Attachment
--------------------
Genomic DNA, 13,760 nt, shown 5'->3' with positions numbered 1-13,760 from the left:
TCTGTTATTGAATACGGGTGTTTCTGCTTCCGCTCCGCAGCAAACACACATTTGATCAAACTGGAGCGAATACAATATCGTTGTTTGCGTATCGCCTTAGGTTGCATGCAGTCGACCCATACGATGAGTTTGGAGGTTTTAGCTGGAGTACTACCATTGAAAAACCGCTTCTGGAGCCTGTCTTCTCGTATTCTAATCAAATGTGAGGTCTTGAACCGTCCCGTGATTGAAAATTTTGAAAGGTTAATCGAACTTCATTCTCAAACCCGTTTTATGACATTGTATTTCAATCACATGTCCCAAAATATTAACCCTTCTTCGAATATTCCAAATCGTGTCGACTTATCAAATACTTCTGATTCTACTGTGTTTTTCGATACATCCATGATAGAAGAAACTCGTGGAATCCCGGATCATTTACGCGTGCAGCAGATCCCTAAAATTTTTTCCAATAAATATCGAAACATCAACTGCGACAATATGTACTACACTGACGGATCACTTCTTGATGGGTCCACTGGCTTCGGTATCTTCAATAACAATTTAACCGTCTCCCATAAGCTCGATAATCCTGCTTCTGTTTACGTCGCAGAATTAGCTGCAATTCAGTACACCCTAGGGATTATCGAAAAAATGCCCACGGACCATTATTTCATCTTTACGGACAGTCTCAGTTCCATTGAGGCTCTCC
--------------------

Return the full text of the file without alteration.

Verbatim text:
Genomic DNA, 13,760 nt, shown 5'->3' with positions numbered 1-13,760 from the left:
TCTGTTATTGAATACGGGTGTTTCTGCTTCCGCTCCGCAGCAAACACACATTTGATCAAACTGGAGCGAATACAATATCGTTGTTTGCGTATCGCCTTAGGTTGCATGCAGTCGACCCATACGATGAGTTTGGAGGTTTTAGCTGGAGTACTACCATTGAAAAACCGCTTCTGGAGCCTGTCTTCTCGTATTCTAATCAAATGTGAGGTCTTGAACCGTCCCGTGATTGAAAATTTTGAAAGGTTAATCGAACTTCATTCTCAAACCCGTTTTATGACATTGTATTTCAATCACATGTCCCAAAATATTAACCCTTCTTCGAATATTCCAAATCGTGTCGACTTATCAAATACTTCTGATTCTACTGTGTTTTTCGATACATCCATGATAGAAGAAACTCGTGGAATCCCGGATCATTTACGCGTGCAGCAGATCCCTAAAATTTTTTCCAATAAATATCGAAACATCAACTGCGACAATATGTACTACACTGACGGATCACTTCTTGATGGGTCCACTGGCTTCGGTATCTTCAATAACAATTTAACCGTCTCCCATAAGCTCGATAATCCTGCTTCTGTTTACGTCGCAGAATTAGCTGCAATTCAGTACACCCTAGGGATTATCGAAAAAATGCCCACGGACCATTATTTCATCTTTACGGACAGTCTCAGTTCCATTGAGGCTCTCC